|The drawings in this exhibition comprise a wide spectrum of various media, drawing styles, and techniques. Many of the artists chose to use a combination of the media described below to achieve their desired effect. This guide is by no means complete, but gives a quick introduction to the various facets of drawing encompassed by these works. Another excellent resource for information about drawings is a Drawing Glossary written by Edward Saywell, in conjunction with the Fogg Art Museum at Harvard University.
body color: an opaque water-soluble pigment, also known as gouache. “Watercolor” drawings are usually some combination of transparent pigments (watercolor) and opaque ones. An excellent example of the use of body color is A Woman Seated in Profile, Facing Right, by James Jacques Joseph Tissot. In 1834, the paint manufacturers Winsor and Newton introduced Chinese White, or zinc oxide, which was marketed as a substitute for lead white. Chinese White was used in a layer over the pink paper in Two Peasants, by Camille Pissarro. Renoir used lead white in A Woman Seated by a Lake, though the white has oxidized and is now black.
chalk: a drawing implement derived from various natural sources. Black chalk is obtained from carbonaceous shale, red chalk from the red ochre variety of hematite, and white chalk from the chalk variety of calcite or soapstone. Lumps of these materials were reduced in size and placed in metal holders. The drawing end was shaved to a point. The stone can also be crushed, washed, reformed, and compressed, usually with the addition of a binder. The stroke of black chalk is black or grayish, and is often less intense than that of charcoal. Red chalk, also known as sanguine chalk, is a rusty, brownish-red color. White chalk is mostly used to highlight parts of drawings in other media on colored paper. Two Studies of a Girl’s Head by César-Paul Helleu makes use of all three colored chalks, which was a technique favored by artists of the eighteenth century, notably Watteau, called “aux trois crayons.”
charcoal: made by reducing wood to carbon in heated chambers from which oxygen is removed to prevent combustion. Similar to chalk, charcoal was either cut into pieces and used with a holder or pulverized and recompressed. Charcoal produces an intense, velvety black line which is easily smudged or smeared. Chalk and charcoal are fragile drawing media because their hold on the fibers of the support are tenuous. An excellent use of charcoal can be seen in View of Pont-en-Royan, by Léon-Augustin L’Hermitte.
crayon: In the seventeenth and eighteenth centuries, crayon was used to describe both chalk and pastel drawings, but in the nineteenth century, what we now know as the modern form of the crayon, with its waxy, greasy texture, began to be developed. Black crayon was utilized by Jean-François Millet in A Man Ploughing and Another Sowing.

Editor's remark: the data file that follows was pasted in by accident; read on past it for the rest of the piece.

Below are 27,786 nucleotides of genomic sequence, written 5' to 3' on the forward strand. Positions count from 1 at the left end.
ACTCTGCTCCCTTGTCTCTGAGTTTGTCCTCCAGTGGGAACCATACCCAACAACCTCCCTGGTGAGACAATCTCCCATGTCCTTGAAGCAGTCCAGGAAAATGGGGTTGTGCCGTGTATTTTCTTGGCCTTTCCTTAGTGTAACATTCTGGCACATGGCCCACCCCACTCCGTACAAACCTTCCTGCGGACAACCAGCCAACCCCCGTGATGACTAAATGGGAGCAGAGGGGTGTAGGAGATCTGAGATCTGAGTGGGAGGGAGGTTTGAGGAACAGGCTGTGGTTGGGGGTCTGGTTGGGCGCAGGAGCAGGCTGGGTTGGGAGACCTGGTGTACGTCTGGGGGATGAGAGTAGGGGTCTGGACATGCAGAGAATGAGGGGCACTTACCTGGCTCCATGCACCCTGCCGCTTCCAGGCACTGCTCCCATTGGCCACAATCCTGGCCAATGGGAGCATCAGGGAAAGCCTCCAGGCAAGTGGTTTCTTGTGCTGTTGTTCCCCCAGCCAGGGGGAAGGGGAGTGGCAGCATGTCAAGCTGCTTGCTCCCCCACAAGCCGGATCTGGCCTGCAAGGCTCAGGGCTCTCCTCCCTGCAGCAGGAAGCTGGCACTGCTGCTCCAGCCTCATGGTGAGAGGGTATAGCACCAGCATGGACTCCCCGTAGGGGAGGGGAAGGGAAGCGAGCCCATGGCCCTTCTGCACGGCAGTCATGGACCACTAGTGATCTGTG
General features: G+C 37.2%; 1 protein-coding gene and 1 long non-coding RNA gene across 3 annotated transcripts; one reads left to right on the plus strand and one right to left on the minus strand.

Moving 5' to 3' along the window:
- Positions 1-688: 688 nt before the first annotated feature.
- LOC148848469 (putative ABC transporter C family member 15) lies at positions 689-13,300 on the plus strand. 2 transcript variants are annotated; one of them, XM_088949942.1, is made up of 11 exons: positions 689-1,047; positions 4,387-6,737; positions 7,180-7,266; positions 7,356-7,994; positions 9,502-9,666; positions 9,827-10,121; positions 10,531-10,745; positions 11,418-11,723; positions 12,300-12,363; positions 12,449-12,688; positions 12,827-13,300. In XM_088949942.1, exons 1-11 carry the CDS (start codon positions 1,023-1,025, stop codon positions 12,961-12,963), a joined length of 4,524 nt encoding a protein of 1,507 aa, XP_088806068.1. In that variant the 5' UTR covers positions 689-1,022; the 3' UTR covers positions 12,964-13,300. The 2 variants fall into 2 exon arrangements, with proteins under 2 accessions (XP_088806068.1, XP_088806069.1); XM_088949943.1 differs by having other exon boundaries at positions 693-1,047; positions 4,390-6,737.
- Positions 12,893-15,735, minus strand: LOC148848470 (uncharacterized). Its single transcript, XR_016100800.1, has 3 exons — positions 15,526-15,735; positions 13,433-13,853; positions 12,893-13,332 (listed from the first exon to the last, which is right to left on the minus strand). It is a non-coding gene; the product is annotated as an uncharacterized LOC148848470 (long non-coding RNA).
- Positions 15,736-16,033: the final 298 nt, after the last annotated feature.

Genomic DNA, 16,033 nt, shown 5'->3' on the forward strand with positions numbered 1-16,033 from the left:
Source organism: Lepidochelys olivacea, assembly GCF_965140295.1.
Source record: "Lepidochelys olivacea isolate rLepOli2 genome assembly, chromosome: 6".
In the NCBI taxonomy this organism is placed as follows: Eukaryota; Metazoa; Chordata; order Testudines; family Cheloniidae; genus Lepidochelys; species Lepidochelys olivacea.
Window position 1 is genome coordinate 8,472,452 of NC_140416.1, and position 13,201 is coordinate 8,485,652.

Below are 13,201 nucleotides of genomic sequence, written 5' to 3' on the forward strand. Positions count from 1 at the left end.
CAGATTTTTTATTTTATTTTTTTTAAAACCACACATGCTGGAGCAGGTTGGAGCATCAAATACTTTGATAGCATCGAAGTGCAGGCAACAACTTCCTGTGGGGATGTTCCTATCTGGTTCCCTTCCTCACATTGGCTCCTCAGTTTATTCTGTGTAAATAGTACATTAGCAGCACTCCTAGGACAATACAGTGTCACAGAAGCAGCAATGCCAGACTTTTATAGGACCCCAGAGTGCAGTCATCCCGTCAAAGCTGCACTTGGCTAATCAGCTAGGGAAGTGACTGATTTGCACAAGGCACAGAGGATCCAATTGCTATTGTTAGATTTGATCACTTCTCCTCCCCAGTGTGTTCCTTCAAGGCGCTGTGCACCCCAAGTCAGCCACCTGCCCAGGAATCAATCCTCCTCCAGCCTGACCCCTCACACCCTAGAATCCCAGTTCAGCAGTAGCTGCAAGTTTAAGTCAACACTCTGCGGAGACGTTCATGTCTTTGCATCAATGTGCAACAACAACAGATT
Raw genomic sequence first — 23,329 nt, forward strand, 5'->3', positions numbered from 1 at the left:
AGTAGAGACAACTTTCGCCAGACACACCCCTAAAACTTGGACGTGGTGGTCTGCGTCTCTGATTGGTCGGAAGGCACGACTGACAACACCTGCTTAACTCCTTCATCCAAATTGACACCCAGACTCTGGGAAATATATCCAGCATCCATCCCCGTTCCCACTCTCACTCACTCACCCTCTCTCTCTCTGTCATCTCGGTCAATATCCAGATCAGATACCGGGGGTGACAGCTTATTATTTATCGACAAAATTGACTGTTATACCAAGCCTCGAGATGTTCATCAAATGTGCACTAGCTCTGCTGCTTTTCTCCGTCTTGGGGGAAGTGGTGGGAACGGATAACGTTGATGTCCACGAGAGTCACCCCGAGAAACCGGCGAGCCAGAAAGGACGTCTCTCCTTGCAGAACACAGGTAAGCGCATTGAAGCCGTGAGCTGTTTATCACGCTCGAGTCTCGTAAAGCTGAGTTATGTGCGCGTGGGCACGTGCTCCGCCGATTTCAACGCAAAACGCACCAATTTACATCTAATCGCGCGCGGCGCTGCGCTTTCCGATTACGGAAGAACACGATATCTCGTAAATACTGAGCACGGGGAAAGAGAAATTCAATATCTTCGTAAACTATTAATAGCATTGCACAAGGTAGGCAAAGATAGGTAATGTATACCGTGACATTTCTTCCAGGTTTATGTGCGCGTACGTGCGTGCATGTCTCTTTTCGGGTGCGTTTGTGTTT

graphite: also know as pencil, graphite is a variety of nearly pure carbon. Depending on its origin, the color of graphite varies from velvety black to steel gray. As early as the sixteenth century, it was discovered that graphite could be covered by pen, ink, or paint without disturbing the line, unlike charcoal or chalk, thus it became a popular medium to use for sketching out a work that would later be gone over in another medium. Léon Bakst’s Portrait of Virgina Zucchi uses graphite on almost all of the paper surface.
ink: employed universally for centuries for writing and drawing, ink is made up of a pigment (usually black) and a glucocidic (gum or honey) or a proteinaceous aqueous binder. Indian ink is a compound of black ink mixed with gum and resin and hardened by baking. It is waterproof and the resin gives the line a sheen. The Study for ‘The Black Brunswicker’ by Sir John Everett Millais makes use of black ink in the outlines of the costumes worn by both figures, as well as washes of black ink throughout the drawing. By the Cradle and Sweep the Floor, by Arthur Hughes, are rendered mainly in Indian ink.
wash: when used in connection to watercolor, this term denotes a covering with a broad layer of color applied by a continuous movement of the brush. When applied to ink drawings, the term usually means the use of diluted ink. However, pen drawings are often frequently washed with a different color. A Monk, Visiting A Fellow Monk in a Penitentiary Cell by François-Marius Granet uses wash throughout the drawing.
watercolor: a pigment for which water and not oil is used as a medium. Gum arabic is used as a binder. A watercolor wash is a liquid composed of particles of color brushed from cakes of pigment suspended in water. Pure watercolor achieves its translucent appearance because the white surface of the paper functions as the lighting agent. These effects can be see in The Grand Cascade at Saint Cloud by Henri Harpignies.
wove paper: composed of matted fibers, paper was originally made from rags but in the nineteenth century wood pulp was also used. Made in a mold with a fine wire grid as its base, the sheet of paper is created when the mold is dipped into liquid pulp so that the fibers cover the grid. Wove paper is made from a mold made of mesh woven much like a piece of fabric. It differs from laid paper in that the mold used to make laid paper consists of parallel rows of thin wires lying close together, crossed at intervals of one to one and a half inches by thicker wires. The main differences between the two papers lies in the surface textures, which appears either as a pattern of pale lines (laid) or as an irregular mottling (wove).
James, Carlo, Caroline Corrigan, Marie Christine Enshaian, and Marie Rose
Lambert, S. Reading Drawings, An Introduction to Looking at Drawings. New York: Pantheon Books, 1984.
|Louis Dupré, French, (1789-1837)
An Armenian, Standing, Turned Somewhat to the Left, 1819-1824
|Image courtesy of the Ashmolean Museum, Oxford|